Magazine article IAJRC Journal

The Kenton Era

Magazine article IAJRC Journal

The Kenton Era

Article excerpt



Stan Kenton Orchestras that included: Stan Kenton (ldr, arr) Maynard Ferguson, Conte Condoli, Stu Williamson, Chico Alvarez, Ray Wetzel, Buddy Childers (tp) Shorty Rogers, Gene Roland (tp, arr) Kai Winding, Frank Rosolino, George Roberts, Bill Russo, Harry Betts, Fred Zito, Milt Bernhart (tb) Stan Getz, Art Pepper, Bob Cooper, Bill Holman, Richie Kamuca, Lee Konitz, Vido Musso, Lennie Niehaus, Bud Shank, Red Dorris, Zoot Sims, Boots Mussulli (sax) Bud Shank (fl, sax) Laurindo Almeida, Barry Galbraith, Sal Salvador (g) Howard Rumsey, Eddie Safranski (b) Shelly Manne, Stan Levey, Irv Kluger (d) Pete Rugolo, Chico O'Farrill, Bob Graettinger, Johnny Richards (arr) Anita O'Day, Chris Conner, Gene Howard, June Christy, The Pastels (vcl). Balboa CA, Hollywood CA, Pasadena CA, New York NY, Ithaca NY, Chicago IL, Paris, September 1, 1941 to September 18, 1953.

CD One: The Prologue/Artistry in Rhythm /Two Moods/Etude for Saxophones/I Got It Bad and That Ain't Good/Lamento Gitano/Reed Rapture/La Cumparsita/St. James Infirmary/ Arkansas Traveler/Artistry in Rhythm [Closing Theme]/Russian Lullaby/ I Lost My Sugar in Salt Lake City/Opus a Dollar Three Eighty/I Know That You Know/I'm Going Mad for a Pad/Ol' Man River/I'll Remember April/Liza/One Twenty/ Body and Soul/Tea for Two/I Never Thought I'd Sing the Blues/I've Got the World on a String/Everybody Swing. TT 78:25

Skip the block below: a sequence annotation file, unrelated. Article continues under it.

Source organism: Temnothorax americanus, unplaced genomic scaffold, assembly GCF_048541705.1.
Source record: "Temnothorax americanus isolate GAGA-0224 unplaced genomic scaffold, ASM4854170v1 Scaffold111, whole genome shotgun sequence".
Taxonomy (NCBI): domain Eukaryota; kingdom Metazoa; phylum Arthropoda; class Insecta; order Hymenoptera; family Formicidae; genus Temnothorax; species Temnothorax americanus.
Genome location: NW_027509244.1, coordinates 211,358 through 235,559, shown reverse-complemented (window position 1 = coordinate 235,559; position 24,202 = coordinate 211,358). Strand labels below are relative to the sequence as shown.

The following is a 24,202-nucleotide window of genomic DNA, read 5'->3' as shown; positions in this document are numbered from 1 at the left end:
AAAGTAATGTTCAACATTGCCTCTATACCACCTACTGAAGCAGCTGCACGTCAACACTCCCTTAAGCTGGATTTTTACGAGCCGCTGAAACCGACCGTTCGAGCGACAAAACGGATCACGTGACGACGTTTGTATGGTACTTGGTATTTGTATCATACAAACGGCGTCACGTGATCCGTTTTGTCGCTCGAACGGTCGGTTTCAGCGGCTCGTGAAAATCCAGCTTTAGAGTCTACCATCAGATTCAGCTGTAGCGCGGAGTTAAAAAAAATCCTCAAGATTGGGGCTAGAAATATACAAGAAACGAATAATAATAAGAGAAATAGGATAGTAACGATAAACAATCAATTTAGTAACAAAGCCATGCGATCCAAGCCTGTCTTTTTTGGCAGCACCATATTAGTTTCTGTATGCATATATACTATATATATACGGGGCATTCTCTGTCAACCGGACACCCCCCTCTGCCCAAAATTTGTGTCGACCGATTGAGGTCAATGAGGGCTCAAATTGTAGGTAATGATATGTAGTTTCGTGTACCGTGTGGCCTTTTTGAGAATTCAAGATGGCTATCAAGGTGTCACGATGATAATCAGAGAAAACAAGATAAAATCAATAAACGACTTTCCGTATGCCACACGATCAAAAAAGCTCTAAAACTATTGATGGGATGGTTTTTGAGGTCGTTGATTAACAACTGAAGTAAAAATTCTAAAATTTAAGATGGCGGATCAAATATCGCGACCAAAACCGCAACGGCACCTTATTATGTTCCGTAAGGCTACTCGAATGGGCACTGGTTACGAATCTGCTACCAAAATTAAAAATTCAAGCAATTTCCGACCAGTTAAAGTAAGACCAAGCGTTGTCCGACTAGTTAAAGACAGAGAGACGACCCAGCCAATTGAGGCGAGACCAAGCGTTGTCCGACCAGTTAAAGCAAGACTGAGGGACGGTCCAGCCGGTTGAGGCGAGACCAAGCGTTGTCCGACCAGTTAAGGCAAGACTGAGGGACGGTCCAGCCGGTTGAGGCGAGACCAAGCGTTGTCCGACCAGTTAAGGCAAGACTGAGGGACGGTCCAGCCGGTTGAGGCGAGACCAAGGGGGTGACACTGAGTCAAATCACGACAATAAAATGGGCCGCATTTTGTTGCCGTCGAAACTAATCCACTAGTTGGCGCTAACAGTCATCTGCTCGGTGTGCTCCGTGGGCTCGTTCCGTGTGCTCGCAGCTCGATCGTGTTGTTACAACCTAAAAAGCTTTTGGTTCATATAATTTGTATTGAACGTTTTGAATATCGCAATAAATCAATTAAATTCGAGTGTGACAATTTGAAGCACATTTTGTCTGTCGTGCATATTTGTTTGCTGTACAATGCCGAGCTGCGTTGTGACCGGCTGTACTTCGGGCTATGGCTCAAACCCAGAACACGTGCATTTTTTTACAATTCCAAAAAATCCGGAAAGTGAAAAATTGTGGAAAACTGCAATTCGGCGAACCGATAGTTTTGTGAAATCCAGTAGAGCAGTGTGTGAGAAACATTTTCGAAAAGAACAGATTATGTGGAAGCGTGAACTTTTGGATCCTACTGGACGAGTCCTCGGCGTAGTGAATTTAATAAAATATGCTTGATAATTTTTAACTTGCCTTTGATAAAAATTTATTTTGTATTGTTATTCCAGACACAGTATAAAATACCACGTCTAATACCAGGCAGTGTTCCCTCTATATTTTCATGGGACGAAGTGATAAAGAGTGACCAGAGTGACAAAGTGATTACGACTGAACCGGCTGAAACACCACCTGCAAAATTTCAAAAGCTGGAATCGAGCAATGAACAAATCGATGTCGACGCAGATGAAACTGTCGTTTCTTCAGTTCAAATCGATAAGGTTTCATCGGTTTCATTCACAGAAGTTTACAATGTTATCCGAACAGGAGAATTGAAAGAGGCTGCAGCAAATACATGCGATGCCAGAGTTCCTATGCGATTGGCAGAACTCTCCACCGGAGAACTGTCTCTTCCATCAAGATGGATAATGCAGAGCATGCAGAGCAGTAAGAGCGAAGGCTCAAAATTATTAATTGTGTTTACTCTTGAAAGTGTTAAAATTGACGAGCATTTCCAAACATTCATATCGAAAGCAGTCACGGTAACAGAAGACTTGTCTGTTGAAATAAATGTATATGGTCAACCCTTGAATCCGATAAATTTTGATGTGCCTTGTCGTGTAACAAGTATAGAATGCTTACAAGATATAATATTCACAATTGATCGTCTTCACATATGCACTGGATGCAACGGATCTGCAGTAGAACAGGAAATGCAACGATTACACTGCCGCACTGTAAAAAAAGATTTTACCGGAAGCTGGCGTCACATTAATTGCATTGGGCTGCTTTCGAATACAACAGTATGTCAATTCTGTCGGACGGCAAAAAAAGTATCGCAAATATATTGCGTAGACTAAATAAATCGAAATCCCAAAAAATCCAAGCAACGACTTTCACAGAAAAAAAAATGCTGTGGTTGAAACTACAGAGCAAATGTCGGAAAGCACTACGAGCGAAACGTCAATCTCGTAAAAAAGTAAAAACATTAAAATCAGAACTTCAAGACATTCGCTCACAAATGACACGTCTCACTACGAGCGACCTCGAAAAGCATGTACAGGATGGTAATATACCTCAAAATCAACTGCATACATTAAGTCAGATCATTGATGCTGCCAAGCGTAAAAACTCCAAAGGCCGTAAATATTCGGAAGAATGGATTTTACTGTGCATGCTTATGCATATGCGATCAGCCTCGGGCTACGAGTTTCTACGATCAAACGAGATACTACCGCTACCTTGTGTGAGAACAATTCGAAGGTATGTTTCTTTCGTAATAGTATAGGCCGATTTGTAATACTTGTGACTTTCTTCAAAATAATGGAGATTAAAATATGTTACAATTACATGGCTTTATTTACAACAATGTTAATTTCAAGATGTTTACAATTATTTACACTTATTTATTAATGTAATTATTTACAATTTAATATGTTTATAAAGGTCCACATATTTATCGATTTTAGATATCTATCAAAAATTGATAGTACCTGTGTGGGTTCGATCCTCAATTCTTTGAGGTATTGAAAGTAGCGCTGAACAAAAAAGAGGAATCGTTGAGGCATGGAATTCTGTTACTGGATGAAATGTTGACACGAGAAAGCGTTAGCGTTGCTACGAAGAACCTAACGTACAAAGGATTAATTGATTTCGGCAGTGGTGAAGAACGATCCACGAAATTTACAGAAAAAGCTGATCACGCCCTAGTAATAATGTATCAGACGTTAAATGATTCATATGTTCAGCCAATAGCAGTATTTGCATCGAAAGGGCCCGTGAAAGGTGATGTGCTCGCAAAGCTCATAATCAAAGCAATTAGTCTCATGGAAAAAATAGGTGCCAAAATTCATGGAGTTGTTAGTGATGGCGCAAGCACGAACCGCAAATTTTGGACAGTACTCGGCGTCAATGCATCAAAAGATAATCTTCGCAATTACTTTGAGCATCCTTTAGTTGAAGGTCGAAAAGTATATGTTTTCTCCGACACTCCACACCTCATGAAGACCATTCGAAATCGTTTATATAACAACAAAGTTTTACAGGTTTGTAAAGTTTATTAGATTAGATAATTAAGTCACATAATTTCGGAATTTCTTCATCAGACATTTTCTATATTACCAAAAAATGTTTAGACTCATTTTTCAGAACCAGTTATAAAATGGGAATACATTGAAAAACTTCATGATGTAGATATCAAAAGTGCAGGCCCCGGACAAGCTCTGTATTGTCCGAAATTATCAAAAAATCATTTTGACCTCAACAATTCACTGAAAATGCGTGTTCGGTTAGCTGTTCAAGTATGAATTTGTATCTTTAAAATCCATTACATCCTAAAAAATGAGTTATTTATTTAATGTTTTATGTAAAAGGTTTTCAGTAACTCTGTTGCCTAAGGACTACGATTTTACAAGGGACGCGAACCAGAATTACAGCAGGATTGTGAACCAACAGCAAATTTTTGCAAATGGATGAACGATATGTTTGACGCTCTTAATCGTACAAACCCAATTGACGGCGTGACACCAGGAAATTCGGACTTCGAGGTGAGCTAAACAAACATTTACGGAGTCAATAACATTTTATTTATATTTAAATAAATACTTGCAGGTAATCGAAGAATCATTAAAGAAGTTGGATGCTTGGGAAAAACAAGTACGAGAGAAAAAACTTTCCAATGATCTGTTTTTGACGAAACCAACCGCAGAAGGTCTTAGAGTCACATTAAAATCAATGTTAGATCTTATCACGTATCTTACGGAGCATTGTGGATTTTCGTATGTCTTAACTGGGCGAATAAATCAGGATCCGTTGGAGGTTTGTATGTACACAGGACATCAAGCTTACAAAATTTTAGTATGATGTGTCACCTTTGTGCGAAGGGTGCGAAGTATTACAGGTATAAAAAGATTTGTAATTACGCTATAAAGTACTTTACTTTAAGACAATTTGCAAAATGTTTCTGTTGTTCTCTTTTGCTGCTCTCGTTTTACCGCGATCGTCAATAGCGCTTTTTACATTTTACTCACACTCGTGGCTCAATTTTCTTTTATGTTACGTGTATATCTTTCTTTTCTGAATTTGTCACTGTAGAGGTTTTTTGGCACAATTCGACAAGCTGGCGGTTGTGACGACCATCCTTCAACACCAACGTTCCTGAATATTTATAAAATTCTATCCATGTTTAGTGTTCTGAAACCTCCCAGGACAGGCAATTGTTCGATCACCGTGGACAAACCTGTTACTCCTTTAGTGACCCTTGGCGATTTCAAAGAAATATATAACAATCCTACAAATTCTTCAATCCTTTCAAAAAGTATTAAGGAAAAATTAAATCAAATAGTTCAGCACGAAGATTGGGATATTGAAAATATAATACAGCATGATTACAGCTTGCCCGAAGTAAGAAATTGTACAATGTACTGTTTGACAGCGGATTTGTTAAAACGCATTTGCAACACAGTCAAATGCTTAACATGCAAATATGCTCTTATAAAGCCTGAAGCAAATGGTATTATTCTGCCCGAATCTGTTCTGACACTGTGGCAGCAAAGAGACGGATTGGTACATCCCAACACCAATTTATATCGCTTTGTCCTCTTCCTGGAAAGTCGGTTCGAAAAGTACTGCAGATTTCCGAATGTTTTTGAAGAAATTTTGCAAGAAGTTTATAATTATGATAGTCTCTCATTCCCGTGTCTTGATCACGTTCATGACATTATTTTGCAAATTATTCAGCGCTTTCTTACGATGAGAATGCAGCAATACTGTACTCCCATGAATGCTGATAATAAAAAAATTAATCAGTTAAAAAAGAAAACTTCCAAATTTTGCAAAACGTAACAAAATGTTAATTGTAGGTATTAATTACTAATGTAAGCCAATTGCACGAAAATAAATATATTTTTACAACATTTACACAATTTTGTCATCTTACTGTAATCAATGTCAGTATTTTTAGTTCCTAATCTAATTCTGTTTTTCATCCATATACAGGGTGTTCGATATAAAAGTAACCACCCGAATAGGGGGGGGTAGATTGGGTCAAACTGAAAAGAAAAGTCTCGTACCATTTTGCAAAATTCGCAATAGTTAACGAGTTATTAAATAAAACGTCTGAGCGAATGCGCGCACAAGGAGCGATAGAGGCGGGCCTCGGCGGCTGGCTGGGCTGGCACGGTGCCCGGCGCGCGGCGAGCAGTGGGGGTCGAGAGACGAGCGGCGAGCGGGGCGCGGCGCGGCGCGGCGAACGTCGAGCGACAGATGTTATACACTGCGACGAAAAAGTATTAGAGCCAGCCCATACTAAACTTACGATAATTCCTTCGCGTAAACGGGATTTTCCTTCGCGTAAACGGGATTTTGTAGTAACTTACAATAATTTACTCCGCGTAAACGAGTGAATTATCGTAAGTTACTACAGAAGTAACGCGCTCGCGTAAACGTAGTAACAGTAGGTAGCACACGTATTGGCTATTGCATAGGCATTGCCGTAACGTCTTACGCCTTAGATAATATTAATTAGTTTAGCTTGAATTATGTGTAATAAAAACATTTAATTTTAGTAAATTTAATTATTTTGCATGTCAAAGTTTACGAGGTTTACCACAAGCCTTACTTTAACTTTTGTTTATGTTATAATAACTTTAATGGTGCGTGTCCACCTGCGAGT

CD Two: You May Not Love Me/More Than You Know/ Artistry in Harlem Swing/If I Could Be with You/By the River St. Marie/Sophisticated Lady/Interlude/Over the Rainbow/ Machito/Elegy for Alto/In Veradero/Amazonia/Salute/Coop's Solo/Ennui Samana/Swing House/You Go to My Head/Baa-Too-Kee/Stella by Starlight/Bill's Blues

Modern Opus/Zoot/Epilogue/Artistry in Rhythm [Closing Theme]. TT 76:31

Many of us Stan Kenton (1912-1979) fans couldn't understand why some jazz label didn't reissue the marvelous 1955 4-LP box The Kenton Era! But now Sounds of Yesteryear (SOY) has come to our rescue and released a 2 CD package that contains all the original recordings. I have a tiny regret that they couldn't replicate the beautiful, photo laden, and informative LP size brochure (it's just too big) that came with the initial release, but they did extract the important data - song titles, composers, place and date of recordings, band personnel, soloists, and time for each cut - for their insert.

Kenton's music was either loved or hated by jazz enthusiasts - there was no middle ground. The band could be overwhelming with its screaming brass, provocative rhythms, and convoluted arrangements, poking into dark corners. But for those of us who loved the music, the many outstanding performances overrode any negative aspects. The late Whitney Balliett, one of jazz's premier writers, was not a Kenton fan but addressed this album: "Kenton says in the epilogue to a recent album called The Kenton Era that 'it is too early yet to attempt to ascertain whether our efforts over the years have contributed to the development of the world's music." It isn't, of course, for - as is apparent in this album - his music has come just about full circle. Indeed, it deserves a prominent place in that fascinating museum where curiosities of music are stored. …

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